Lyonetia Leafminer, Lyonetia speculella Clemens

I. Introduction: Although first reported from apple in the 1920's, this is a relatively new leafminer pest on apple in the mid-Atlantic region, first noticed as a common leafminer in the early 1980's in Virginia and West Virginia. Mining activity is restricted to young leaves; it is therefore more common on young, non-bearing trees since all leaves are succulent and vigorous.

II. Hosts: Apple, plum, cherry, birch and grape.

III. Description: Adults are about the same size as the moths of spotted tentiform leafminer, but are predominantly silver-gray in color with white bands on the wings (Plate 54). There is a tuft of upward-projecting scales on the top of the head. Larvae are pale green in color, and may be seen descending on a strand of silk to a new leaf.

IV. Biology: The life history of this species is poorly known and is the subject of research in our region. Adults overwinter. Eggs are laid in the undersides of expanding leaves. Mines begin as narrow, winding, serpentine paths that turn into broad, irregular brown blotches. Clumps of black frass may be seen hanging from holes in the mines. Larvae may leave the mine and start a new mine, sometimes on a different leaf. This is important since more than 60 mines may be initiated on a single leaf; successful development of this many larvae in one leaf is unlikely. Larvae leave the leaf for pupation, which occurs in a silken "hammock" spun by the larva on the underside of the leaf (Plate 55). There are probably 4-6 generations per season, the first occurring in April. The first generation is usually in very low densities. By midsummer, there is considerable overlap of generations and all growth stages may be found at any time.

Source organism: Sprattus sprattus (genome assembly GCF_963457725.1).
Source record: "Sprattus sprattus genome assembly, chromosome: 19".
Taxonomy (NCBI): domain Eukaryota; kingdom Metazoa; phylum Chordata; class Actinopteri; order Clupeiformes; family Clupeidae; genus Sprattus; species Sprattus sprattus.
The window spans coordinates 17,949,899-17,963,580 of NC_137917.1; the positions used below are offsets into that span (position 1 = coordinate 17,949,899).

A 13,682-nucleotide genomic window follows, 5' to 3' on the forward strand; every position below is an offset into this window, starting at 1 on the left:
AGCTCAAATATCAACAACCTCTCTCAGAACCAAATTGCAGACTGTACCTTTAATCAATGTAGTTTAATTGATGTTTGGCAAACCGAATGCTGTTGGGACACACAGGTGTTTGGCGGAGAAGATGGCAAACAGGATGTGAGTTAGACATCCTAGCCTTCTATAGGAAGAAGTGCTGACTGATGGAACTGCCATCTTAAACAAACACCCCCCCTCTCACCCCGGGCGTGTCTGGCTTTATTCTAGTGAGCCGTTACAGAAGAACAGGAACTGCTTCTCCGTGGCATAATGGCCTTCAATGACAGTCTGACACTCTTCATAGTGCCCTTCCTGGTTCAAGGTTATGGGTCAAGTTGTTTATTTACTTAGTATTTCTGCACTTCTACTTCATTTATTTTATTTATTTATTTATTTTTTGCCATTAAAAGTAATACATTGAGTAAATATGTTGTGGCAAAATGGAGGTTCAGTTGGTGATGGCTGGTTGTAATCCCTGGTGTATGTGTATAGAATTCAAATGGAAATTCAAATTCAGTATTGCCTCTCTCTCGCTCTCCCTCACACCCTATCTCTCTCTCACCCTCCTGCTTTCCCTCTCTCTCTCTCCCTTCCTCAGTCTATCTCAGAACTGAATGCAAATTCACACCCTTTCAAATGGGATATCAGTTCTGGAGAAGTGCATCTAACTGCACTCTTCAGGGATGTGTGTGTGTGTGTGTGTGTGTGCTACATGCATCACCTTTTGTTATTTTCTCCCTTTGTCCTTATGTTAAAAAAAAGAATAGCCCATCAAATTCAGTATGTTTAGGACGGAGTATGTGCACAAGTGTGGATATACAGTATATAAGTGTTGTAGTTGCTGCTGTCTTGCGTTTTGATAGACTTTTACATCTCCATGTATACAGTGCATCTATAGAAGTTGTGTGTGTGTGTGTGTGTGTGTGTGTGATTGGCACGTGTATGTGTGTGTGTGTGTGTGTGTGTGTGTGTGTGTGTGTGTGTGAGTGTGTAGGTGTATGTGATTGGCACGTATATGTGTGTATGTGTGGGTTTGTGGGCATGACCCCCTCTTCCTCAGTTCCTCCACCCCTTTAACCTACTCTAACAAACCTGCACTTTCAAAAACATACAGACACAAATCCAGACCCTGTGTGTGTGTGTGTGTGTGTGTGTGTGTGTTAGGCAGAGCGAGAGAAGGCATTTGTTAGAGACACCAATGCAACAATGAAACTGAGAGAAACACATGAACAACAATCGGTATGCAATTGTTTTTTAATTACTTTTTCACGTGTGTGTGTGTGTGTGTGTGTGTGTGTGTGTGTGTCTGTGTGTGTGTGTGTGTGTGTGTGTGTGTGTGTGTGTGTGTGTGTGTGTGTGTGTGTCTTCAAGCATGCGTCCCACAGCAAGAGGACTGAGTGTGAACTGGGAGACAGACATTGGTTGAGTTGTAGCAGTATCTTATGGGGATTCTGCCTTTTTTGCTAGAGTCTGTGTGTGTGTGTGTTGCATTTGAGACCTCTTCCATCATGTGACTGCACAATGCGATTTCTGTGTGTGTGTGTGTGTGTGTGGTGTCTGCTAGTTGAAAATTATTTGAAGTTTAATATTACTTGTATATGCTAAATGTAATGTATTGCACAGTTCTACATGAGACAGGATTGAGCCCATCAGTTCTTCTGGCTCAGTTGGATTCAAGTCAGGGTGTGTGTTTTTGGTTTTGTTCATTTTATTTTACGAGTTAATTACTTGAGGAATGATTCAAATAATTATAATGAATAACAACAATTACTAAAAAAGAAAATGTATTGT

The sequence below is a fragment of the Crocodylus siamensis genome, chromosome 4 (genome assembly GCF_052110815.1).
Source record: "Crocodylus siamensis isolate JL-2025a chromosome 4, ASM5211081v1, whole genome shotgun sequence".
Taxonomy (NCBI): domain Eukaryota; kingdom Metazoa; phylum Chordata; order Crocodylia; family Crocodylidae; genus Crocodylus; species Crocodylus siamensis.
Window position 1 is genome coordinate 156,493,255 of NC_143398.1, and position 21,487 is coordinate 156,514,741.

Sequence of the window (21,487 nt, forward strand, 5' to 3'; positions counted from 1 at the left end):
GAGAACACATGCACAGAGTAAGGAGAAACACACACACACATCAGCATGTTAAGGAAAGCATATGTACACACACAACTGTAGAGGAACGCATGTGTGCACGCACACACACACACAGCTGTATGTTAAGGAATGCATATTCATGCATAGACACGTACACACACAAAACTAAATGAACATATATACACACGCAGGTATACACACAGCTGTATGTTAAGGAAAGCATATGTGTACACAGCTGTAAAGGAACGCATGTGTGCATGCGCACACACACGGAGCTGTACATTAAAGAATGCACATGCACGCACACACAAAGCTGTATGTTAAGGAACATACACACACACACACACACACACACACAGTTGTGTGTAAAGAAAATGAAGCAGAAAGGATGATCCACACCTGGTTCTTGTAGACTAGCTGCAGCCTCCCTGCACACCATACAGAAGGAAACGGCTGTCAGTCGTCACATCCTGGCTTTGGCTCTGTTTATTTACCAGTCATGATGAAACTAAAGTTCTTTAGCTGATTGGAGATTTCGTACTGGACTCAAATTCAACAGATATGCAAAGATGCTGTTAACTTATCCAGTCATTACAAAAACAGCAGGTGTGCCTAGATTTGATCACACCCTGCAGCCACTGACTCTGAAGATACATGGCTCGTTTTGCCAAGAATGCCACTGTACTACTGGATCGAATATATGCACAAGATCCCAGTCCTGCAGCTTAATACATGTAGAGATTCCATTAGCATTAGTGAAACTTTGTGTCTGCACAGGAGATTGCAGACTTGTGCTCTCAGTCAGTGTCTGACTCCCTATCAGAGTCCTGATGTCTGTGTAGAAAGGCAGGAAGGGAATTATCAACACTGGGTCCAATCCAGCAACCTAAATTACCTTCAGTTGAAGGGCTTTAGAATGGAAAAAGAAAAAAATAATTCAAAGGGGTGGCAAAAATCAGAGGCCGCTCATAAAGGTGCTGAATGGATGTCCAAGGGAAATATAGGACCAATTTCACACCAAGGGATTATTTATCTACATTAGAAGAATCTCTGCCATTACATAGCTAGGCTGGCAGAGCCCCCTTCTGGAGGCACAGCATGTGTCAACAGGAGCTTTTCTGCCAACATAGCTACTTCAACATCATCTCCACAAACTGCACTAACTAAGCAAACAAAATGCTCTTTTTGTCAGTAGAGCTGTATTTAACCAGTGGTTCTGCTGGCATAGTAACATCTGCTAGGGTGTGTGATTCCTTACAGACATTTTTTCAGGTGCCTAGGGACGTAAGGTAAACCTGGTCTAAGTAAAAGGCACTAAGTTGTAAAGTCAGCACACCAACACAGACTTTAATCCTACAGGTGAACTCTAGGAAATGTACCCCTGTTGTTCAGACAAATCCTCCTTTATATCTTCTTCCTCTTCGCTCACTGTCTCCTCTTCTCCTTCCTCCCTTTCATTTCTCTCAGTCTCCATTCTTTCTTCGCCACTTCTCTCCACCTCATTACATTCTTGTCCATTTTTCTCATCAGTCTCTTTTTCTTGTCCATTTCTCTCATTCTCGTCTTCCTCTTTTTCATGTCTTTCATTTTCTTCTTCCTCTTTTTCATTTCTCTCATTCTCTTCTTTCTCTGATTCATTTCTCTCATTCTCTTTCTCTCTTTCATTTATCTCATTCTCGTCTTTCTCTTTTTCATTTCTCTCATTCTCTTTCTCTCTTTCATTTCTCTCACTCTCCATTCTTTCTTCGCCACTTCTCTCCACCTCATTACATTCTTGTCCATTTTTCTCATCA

V. Injury: Mines are the most visible evidence of this species (Plate 56). Several mines may overlap on a leaf, turning the whole leaf brown. Most injury is done from mid-late summer, and may be a problem in non-bearing trees, where a great proportion of leaves are susceptible to attack.

VI. Monitoring: Watch for the presence of young mines on young leaves, mainly on nonbearing trees. No thresholds are currently available.

This is taken primarily from a chapter by D.G. Pfeiffer, L.A. Hull, D.J. Biddinger, & J.C. Killian on apple indirect pests, reprinted with permission from Mid-Atlantic Orchard Monitoring Guide, published by NRAES, 152 Riley-Robb Hall, Ithaca, New York 14853-5701.
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